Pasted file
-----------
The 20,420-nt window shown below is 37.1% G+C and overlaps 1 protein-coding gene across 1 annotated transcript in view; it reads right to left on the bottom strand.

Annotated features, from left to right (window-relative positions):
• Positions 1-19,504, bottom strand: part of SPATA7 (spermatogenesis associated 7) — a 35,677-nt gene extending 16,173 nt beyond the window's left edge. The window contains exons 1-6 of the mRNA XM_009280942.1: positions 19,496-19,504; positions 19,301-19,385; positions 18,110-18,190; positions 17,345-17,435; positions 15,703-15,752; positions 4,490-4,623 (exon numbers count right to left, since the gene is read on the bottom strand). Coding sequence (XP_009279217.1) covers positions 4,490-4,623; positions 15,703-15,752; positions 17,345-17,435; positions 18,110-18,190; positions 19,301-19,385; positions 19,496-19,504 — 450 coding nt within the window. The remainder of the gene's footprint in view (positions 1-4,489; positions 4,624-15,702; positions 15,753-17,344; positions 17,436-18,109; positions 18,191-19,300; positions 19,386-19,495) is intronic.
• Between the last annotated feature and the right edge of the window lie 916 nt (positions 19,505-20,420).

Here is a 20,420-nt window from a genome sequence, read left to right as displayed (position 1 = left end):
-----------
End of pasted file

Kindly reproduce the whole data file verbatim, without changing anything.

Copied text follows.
The 20,420-nt window shown below is 37.1% G+C and overlaps 1 protein-coding gene across 1 annotated transcript in view; it reads right to left on the bottom strand.

Annotated features, from left to right (window-relative positions):
• Positions 1-19,504, bottom strand: part of SPATA7 (spermatogenesis associated 7) — a 35,677-nt gene extending 16,173 nt beyond the window's left edge. The window contains exons 1-6 of the mRNA XM_009280942.1: positions 19,496-19,504; positions 19,301-19,385; positions 18,110-18,190; positions 17,345-17,435; positions 15,703-15,752; positions 4,490-4,623 (exon numbers count right to left, since the gene is read on the bottom strand). Coding sequence (XP_009279217.1) covers positions 4,490-4,623; positions 15,703-15,752; positions 17,345-17,435; positions 18,110-18,190; positions 19,301-19,385; positions 19,496-19,504 — 450 coding nt within the window. The remainder of the gene's footprint in view (positions 1-4,489; positions 4,624-15,702; positions 15,753-17,344; positions 17,436-18,109; positions 18,191-19,300; positions 19,386-19,495) is intronic.
• Between the last annotated feature and the right edge of the window lie 916 nt (positions 19,505-20,420).

Here is a 20,420-nt window from a genome sequence, read left to right as displayed (position 1 = left end):